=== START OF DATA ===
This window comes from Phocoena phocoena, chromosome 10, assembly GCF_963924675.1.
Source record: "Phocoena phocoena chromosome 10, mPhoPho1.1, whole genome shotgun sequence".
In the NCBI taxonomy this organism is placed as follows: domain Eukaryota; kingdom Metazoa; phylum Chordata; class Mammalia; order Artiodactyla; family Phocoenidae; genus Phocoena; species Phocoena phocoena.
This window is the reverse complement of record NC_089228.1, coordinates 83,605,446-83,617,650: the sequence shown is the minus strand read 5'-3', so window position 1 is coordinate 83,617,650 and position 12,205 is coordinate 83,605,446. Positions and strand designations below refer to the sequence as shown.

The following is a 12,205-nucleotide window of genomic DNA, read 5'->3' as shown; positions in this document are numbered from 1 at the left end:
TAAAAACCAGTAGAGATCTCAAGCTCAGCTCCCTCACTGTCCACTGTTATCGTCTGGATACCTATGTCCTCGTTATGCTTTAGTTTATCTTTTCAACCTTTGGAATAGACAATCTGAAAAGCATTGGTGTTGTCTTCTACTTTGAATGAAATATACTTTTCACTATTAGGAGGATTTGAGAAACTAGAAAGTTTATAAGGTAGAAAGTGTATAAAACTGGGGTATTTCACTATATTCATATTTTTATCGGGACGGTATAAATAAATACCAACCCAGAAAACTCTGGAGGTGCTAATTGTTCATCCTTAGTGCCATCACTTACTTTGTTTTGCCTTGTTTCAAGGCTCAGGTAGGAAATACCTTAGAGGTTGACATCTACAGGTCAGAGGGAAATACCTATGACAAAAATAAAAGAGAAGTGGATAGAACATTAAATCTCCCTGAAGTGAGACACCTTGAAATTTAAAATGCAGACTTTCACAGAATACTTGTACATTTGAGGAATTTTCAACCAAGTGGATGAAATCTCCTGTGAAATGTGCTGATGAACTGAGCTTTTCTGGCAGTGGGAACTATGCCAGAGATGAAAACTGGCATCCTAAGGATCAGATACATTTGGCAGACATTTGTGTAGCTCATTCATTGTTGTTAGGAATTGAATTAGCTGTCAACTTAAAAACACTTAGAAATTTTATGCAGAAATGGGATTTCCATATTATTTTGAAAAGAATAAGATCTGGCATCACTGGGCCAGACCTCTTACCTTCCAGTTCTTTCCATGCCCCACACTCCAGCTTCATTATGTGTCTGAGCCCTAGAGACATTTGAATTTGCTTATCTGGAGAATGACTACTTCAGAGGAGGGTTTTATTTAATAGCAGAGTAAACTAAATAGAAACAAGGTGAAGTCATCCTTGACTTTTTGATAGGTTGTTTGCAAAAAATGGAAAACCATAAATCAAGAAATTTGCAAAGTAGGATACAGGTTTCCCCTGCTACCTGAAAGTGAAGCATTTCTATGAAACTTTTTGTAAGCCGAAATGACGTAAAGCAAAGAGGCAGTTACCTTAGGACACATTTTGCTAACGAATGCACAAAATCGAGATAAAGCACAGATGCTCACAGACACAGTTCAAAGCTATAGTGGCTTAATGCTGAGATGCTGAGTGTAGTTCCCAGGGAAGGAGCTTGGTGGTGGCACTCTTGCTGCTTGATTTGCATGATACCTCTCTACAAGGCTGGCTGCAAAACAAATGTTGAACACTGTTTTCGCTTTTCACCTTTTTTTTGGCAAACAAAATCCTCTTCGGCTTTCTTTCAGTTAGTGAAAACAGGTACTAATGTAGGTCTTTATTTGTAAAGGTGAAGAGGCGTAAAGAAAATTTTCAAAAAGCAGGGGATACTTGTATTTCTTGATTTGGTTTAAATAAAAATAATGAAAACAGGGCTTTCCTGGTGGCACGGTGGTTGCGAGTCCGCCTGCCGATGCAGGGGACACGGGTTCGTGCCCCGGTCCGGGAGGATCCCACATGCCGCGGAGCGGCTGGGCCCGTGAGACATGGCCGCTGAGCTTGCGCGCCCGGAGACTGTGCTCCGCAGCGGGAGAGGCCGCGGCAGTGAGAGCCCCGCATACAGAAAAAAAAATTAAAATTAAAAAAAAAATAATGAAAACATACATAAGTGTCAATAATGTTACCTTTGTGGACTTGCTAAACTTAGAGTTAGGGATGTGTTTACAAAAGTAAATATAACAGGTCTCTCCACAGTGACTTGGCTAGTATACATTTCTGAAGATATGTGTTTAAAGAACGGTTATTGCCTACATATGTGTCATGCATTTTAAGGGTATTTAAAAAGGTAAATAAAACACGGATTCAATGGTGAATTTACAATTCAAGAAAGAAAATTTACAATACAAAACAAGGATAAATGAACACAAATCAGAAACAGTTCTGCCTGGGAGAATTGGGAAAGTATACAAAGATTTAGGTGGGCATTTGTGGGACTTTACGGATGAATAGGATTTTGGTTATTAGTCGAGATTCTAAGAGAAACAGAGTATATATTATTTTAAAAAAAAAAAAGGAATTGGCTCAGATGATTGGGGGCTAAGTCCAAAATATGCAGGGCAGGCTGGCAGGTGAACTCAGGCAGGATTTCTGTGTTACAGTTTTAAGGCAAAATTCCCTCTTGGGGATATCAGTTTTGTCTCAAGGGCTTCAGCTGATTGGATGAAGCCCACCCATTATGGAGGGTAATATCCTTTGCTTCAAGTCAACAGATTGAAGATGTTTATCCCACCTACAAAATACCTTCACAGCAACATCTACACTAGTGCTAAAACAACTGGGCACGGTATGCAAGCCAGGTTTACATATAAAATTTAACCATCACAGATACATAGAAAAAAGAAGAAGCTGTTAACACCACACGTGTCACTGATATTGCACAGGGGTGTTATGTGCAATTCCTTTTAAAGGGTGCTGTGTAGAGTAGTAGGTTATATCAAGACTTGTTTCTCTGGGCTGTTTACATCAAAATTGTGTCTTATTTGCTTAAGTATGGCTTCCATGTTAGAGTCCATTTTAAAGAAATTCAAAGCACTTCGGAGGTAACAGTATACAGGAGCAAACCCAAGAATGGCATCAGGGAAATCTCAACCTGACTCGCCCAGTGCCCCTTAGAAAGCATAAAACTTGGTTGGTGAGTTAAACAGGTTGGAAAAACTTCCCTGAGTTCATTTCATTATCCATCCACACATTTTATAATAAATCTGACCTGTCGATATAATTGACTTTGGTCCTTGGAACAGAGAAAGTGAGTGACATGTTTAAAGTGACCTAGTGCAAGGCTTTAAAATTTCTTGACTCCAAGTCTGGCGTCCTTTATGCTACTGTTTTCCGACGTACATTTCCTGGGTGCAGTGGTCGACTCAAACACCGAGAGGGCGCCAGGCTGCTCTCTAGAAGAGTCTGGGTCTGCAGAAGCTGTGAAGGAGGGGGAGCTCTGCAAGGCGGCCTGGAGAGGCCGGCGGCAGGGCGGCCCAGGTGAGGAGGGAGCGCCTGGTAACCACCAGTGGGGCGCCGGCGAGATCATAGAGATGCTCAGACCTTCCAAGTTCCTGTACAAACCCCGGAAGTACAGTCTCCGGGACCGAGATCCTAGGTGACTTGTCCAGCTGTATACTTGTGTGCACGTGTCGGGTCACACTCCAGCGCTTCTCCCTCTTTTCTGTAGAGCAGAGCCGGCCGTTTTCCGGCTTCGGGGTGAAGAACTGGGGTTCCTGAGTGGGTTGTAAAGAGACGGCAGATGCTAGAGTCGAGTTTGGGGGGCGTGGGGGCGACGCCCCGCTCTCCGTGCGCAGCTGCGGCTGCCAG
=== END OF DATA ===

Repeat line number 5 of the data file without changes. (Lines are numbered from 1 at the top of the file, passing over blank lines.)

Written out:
The following is a 12,205-nucleotide window of genomic DNA, read 5'->3' as shown; positions in this document are numbered from 1 at the left end: